“Growing up, I was always fascinated with the magician-psychic Uri Geller, who was famous for bending spoons with his supposed supernatural powers. How did he do that? I wondered. I’ve been thinking about him lately as I’ve watched an even more profound magic trick playing out in our politics. We have a president who can bend people.

In so many cases, Donald Trump has been able to take people who came into his orbit and just bend them to his lying ways the way Uri Geller bent spoons. The latest is Attorney General William Barr, who, in only a few weeks, got bent into becoming Trump’s personal lawyer. But Barr is in good company. Trump took Senators Lindsey Graham and Ted Cruz, who’d actually been bent against him, and bent them into fawning sycophants. It’s awesome!

How does he do that trick? Surely the answer lies partly in Trump’s energy source: Fox News, Breitbart and Trump’s own Twitter feed keep his base in a state of constant agitation and high partisanship, and Trump, seemingly with no hands, leverages that energy into bending so many Republicans to his will. With a few exceptions, like Jim Mattis, Trump also has a knack for picking people who are bendable.

And bendable people — people who, like Trump, were always outsiders or never on the A-team — are attracted to him to get ahead.

Opinion | Trump’s Anti-Abortion Incitement – By Michelle Goldberg – The New York Times

The president’s lies about infanticide could inspire violence.

By Michelle Goldberg
Opinion Columnist

April 29, 2019, 858

President Trump on Saturday in Green Bay, Wis., where he described Democrats as in favor of infanticide.
Credit
Erin Schaff/The New York Times

“Last week, The Washington Post’s tally of Donald Trump’s false and misleading claims hit a milestone, topping 10,000. His untruths, which lately average almost two dozen a day, have long since stopped being news, becoming instead irritating background noise. So when, on Saturday, he told a particularly lurid lie about infanticide at a political rally in Wisconsin, it was, like so much in this administration, at once shocking and unsurprising.

As his raucous crowd booed and screamed, Trump described a hideous scenario that he insists Democrats approve of. “The baby is born,” said Trump. “The mother meets with the doctor, they take care of the baby, they wrap the baby beautifully” — at this, he seemed to mime rocking an infant — “and then the doctor and the mother determine whether or not they will execute the baby.” He made a chopping motion with his hand.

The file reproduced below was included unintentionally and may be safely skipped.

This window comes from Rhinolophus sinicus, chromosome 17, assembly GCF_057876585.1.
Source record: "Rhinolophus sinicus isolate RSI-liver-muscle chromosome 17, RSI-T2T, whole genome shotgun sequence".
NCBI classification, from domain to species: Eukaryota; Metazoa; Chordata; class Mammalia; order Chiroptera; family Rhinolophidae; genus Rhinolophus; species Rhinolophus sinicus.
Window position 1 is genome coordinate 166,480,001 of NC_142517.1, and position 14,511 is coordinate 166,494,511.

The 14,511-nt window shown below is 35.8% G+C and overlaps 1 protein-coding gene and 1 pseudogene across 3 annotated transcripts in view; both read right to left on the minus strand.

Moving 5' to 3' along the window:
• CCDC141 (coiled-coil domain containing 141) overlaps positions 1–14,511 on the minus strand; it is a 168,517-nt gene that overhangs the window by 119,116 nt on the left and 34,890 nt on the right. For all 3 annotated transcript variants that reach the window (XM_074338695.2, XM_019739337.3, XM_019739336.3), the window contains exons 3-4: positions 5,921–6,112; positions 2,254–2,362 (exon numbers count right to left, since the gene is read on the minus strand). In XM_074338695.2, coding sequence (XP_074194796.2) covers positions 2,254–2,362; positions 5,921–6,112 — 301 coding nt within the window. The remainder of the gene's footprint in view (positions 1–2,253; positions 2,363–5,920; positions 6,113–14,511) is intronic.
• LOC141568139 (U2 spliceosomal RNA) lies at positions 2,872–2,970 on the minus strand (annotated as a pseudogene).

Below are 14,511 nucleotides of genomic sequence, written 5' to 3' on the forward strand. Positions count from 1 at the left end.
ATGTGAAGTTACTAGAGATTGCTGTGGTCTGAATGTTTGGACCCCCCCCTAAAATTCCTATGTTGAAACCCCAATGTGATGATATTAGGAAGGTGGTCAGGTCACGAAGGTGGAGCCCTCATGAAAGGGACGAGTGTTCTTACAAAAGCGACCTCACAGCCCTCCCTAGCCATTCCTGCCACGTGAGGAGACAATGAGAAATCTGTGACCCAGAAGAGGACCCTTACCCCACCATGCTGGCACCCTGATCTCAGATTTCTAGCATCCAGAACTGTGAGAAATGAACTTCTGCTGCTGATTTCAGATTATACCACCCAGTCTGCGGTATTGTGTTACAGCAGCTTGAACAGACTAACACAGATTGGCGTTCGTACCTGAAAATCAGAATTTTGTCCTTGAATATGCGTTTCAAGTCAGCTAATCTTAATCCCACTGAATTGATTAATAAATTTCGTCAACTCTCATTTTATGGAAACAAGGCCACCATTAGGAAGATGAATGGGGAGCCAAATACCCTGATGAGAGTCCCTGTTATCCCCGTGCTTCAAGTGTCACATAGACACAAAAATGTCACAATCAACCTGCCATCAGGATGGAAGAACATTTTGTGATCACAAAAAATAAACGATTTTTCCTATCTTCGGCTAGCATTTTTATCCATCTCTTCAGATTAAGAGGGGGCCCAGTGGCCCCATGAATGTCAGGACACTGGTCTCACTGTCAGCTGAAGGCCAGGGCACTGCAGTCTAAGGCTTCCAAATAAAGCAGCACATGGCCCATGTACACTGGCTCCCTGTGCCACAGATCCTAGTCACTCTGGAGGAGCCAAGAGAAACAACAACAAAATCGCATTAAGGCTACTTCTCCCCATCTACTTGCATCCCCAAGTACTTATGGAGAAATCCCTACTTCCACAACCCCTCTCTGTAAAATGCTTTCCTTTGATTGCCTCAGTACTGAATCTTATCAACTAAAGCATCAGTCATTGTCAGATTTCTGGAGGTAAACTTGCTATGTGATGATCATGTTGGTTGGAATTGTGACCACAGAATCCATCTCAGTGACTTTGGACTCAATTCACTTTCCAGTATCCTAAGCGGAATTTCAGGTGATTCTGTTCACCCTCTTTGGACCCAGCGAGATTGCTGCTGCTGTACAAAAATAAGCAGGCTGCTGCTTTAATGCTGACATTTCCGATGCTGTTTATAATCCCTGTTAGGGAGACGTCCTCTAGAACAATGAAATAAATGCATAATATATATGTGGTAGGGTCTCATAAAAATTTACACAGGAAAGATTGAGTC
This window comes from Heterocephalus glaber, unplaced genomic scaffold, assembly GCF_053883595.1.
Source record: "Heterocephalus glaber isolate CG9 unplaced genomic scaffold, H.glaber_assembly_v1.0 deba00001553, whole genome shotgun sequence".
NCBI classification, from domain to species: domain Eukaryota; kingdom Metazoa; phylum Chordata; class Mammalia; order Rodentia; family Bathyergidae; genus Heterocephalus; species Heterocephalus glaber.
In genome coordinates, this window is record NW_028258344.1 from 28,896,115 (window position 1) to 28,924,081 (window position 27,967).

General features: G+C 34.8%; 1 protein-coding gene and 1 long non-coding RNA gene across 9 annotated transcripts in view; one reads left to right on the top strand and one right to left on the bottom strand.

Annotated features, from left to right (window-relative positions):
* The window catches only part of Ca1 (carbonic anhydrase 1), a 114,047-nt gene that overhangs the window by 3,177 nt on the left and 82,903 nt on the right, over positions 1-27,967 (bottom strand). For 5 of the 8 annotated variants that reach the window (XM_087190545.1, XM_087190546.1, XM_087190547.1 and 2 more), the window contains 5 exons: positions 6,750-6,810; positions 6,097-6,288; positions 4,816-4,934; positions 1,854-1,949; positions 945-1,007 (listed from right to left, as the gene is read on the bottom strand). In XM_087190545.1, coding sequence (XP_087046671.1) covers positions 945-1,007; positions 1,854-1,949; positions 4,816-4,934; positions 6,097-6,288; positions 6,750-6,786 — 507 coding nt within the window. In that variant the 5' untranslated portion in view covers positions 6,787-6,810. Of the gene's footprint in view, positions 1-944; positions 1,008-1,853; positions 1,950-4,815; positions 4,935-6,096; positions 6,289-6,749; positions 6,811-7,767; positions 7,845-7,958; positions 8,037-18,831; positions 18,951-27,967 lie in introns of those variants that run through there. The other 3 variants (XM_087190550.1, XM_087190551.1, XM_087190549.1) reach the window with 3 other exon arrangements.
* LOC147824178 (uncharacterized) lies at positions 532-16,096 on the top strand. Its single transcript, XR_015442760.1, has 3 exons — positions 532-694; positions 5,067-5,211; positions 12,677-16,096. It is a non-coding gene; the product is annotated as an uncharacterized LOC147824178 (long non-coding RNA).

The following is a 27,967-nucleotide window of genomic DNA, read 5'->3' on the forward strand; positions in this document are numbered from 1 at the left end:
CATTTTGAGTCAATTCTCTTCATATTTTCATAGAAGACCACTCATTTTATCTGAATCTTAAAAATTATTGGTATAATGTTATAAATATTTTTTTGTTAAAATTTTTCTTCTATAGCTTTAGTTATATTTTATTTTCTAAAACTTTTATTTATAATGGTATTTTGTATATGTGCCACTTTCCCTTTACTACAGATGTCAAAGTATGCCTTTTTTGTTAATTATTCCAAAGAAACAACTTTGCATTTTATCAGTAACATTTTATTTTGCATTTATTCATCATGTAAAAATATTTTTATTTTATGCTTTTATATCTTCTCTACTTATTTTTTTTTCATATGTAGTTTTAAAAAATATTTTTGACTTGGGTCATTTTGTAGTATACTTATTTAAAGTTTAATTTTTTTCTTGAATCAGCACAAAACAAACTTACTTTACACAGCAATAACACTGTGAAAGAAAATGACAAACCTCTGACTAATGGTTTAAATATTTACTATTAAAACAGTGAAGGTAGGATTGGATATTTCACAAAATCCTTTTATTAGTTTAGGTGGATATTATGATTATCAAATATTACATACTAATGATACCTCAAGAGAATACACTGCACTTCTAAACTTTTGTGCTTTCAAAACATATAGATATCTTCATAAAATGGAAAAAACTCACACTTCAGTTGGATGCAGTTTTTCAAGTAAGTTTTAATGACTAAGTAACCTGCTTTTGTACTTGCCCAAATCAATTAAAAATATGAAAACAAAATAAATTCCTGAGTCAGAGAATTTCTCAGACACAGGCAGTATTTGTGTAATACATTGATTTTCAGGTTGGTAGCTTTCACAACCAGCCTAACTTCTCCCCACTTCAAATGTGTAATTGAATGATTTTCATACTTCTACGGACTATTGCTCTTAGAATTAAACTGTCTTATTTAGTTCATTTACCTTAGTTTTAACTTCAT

Trump was elaborating on the willfully misunderstood words of Gov. Ralph Northam of Virginia, who, in a radio interview in January, responded to a Republican hypothetical about a woman requesting an abortion during labor. A pediatric neurologist by training, Northam described what actually occurs when a woman whose pregnancy may not be viable gives birth. If “a mother is in labor, I can tell you exactly what would happen,” he said. “The infant would be delivered, the infant would be kept comfortable, the infant would be resuscitated if that’s what the mother and the family desired, and then a discussion would ensue between the physicians and the mother.””

Opinion | The Zombie Style in American Politics – By Paul Krugman – The New York Times

By Paul Krugman
Opinion Columnist

April 29, 2019, 632

“Russia didn’t help Donald Trump’s presidential campaign. O.K., it did help him, but the campaign itself wasn’t involved. O.K., the campaign had a lot of Russian contacts and knowingly received information from the Russians, but that was perfectly fine.

If you’ve been trying to follow the Republican response to revelations about what happened in 2016, you may be a bit confused. We’re not even talking about an ever-shifting party line; new excuses keep emerging, but old excuses are never abandoned. On one side, we have Rudy Giuliani saying that “there’s nothing wrong with taking information from Russians.” On the other side, we have Jared Kushner denying that Russia did anything beyond taking out “a couple of Facebook ads.”

It’s all very strange. Or, more accurately, it can seem very strange if you still think of the G.O.P. as a normal political party, one that adopts policy positions and then defends those positions in more or less good faith.

But if you have been following Republican arguments over the years, you know that the party’s response to evidence of Russian intervention in 2016 is standard operating procedure. On issue after issue, what you see are multiple levels of denial combined with a refusal ever to give up an argument no matter how completely it has been discredited.”